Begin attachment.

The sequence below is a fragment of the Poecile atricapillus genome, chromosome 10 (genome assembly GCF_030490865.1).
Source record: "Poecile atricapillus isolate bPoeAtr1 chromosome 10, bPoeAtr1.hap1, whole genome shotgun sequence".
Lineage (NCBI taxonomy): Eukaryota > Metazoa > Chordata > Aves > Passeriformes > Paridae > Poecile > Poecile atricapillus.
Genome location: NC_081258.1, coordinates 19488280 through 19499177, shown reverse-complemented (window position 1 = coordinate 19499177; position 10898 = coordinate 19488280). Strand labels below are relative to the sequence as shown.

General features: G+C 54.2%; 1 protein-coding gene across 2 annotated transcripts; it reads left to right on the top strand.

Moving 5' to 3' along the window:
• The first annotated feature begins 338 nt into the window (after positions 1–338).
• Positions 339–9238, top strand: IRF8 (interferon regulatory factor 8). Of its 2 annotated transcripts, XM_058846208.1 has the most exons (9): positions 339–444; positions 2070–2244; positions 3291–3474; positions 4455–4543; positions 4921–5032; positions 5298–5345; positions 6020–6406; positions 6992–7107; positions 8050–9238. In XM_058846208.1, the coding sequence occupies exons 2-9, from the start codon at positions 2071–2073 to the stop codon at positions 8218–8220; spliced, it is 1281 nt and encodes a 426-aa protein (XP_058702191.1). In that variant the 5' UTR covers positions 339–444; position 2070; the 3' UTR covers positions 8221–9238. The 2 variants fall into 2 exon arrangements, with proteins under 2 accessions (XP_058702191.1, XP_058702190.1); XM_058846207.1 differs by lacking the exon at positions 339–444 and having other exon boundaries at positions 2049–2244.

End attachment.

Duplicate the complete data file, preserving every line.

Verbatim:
The sequence below is a fragment of the Poecile atricapillus genome, chromosome 10 (genome assembly GCF_030490865.1).
Source record: "Poecile atricapillus isolate bPoeAtr1 chromosome 10, bPoeAtr1.hap1, whole genome shotgun sequence".
Lineage (NCBI taxonomy): Eukaryota > Metazoa > Chordata > Aves > Passeriformes > Paridae > Poecile > Poecile atricapillus.
Genome location: NC_081258.1, coordinates 19488280 through 19499177, shown reverse-complemented (window position 1 = coordinate 19499177; position 10898 = coordinate 19488280). Strand labels below are relative to the sequence as shown.

General features: G+C 54.2%; 1 protein-coding gene across 2 annotated transcripts; it reads left to right on the top strand.

Moving 5' to 3' along the window:
• The first annotated feature begins 338 nt into the window (after positions 1–338).
• Positions 339–9238, top strand: IRF8 (interferon regulatory factor 8). Of its 2 annotated transcripts, XM_058846208.1 has the most exons (9): positions 339–444; positions 2070–2244; positions 3291–3474; positions 4455–4543; positions 4921–5032; positions 5298–5345; positions 6020–6406; positions 6992–7107; positions 8050–9238. In XM_058846208.1, the coding sequence occupies exons 2-9, from the start codon at positions 2071–2073 to the stop codon at positions 8218–8220; spliced, it is 1281 nt and encodes a 426-aa protein (XP_058702191.1). In that variant the 5' UTR covers positions 339–444; position 2070; the 3' UTR covers positions 8221–9238. The 2 variants fall into 2 exon arrangements, with proteins under 2 accessions (XP_058702191.1, XP_058702190.1); XM_058846207.1 differs by lacking the exon at positions 339–444 and having other exon boundaries at positions 2049–2244.